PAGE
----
This week's giveaway is in the EJB and other Java EE Technologies forum. We're giving away four copies of EJB 3 in Action and have Debu Panda, Reza Rahman, Ryan Cuprak, and Michael Remijan on-line! See this thread for details.

I've made it over many hurdles on this one, but since it's math intensive and I'm a graphical interface person, I'm having to bone up on my math. Let's say I'm calculating a negative exponent by dividing with BigDecimal. for(int i = 1; i > power; i--) { test= test.divide(Dholder,5000,BigDecimal.ROUND_HALF_UP); } This works fine, as long as there is no floating point on the power. But in some cases the power is something like, 223.0754233 I've tried separating the two, and using the right side as a percentage. e,g, (newPower = Dholder * rightSide, where Dholder is the base of the equation, then dividing one last time by the newPower) But when I test the result against a calculator, it's still not right. Although, it's close. Anybody know the correct formula for this? Thank you in advance, Tom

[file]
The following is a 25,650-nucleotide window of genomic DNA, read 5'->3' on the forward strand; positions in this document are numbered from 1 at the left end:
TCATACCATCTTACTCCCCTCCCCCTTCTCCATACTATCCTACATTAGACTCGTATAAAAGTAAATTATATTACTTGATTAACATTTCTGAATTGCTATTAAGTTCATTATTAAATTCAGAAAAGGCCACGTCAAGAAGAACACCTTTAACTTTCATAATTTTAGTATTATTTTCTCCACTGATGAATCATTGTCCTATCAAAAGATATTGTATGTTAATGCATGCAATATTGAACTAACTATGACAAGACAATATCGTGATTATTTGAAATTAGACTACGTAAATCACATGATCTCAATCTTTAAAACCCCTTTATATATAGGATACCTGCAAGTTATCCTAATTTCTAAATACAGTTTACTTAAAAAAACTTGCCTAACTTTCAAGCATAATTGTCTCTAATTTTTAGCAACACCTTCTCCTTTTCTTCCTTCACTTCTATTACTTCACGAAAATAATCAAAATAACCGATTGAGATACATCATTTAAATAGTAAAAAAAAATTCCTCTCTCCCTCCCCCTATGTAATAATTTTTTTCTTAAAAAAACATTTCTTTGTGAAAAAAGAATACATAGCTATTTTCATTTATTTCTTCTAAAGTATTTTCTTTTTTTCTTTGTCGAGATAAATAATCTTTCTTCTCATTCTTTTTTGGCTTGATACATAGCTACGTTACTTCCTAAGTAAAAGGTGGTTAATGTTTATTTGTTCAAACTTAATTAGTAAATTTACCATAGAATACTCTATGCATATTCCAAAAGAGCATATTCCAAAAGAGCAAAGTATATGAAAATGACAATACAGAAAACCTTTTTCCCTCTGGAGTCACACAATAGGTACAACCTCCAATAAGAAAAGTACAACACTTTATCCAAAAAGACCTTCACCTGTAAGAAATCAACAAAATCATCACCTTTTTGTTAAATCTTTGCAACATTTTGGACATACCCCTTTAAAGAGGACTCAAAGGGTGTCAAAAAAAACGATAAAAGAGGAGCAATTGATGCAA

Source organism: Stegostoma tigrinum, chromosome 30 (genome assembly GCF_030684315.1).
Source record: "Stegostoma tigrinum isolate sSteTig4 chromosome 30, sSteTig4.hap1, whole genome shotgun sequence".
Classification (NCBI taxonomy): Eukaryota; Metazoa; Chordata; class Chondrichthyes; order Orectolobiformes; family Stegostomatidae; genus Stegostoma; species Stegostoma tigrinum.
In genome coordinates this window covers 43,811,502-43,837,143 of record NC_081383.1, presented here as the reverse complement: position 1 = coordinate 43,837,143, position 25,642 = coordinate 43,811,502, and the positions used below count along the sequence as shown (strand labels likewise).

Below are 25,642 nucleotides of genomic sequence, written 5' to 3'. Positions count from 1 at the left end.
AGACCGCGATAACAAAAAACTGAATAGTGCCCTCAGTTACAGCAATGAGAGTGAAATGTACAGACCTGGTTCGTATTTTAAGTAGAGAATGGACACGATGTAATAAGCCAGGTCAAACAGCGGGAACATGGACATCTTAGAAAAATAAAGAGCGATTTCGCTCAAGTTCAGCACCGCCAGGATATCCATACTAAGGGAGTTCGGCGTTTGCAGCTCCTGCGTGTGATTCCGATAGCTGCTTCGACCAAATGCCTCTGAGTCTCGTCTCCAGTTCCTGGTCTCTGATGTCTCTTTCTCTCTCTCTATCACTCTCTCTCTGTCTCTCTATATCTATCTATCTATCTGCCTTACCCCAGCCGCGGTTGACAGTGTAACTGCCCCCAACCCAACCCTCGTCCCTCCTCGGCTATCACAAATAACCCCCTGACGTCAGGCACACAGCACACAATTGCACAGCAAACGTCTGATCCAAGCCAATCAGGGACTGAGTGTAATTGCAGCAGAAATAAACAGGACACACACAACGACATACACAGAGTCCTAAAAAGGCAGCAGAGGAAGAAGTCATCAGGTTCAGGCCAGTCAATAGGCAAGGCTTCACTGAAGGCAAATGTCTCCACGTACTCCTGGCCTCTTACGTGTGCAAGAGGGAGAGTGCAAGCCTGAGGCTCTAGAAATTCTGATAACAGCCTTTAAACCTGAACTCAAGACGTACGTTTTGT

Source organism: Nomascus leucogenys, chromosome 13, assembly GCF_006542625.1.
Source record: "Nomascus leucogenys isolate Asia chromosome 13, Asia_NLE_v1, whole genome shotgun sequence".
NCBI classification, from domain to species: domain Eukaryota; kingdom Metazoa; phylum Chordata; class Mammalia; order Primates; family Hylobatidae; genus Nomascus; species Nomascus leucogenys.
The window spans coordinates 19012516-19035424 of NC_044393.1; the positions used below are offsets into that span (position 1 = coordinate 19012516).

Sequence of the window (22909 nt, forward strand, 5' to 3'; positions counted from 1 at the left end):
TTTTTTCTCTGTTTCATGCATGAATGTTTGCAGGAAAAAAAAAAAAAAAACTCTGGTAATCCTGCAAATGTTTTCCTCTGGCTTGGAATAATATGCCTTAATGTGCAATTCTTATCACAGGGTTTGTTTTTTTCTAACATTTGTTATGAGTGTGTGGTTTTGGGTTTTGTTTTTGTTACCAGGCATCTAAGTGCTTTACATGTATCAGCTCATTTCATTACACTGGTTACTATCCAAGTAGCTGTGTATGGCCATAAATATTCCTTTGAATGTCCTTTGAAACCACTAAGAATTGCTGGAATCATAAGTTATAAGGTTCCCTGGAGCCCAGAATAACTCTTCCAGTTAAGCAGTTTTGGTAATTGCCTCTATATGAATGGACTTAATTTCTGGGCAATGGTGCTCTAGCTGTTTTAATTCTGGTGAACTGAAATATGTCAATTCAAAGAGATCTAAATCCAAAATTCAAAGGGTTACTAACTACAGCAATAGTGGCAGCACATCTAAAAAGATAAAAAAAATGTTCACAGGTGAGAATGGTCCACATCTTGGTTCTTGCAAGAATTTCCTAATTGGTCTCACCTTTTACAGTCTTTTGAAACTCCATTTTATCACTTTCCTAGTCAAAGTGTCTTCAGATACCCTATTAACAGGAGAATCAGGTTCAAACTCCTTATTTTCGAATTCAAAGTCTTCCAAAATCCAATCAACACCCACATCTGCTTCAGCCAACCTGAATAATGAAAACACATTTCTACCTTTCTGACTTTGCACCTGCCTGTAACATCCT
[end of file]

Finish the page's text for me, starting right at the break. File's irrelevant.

For division, you could divide the mantissas, then just subtract the two exponents. For Multiplication, multiply the mantissas, then add the exponents. Tom Blough

Tom Blough<br /> <blockquote><font size="1" face="Verdana, Arial">quote:</font><hr>Cum catapultae proscriptae erunt tum soli proscripti catapultas habebunt.<hr></blockquote>

Tom Clement
Greenhorn

Joined: Mar 21, 2004
Posts: 26

posted

0

Ok, concrete example: power = -5.300000190734863 base = 20 20 ^-5 = 3.125000E-7 using BigDecimal divide(). How do I calculate the .300000190734863 to arrive at correct answer of 1.2721571e-7 I'm using BigDecimal because of the size of some of the calculations. Oh, and I've tested the program on whole numbers and it works fine when tested against the calculator, it's the handling of the fractional part that's killing me. Thank you all, very much...... Tom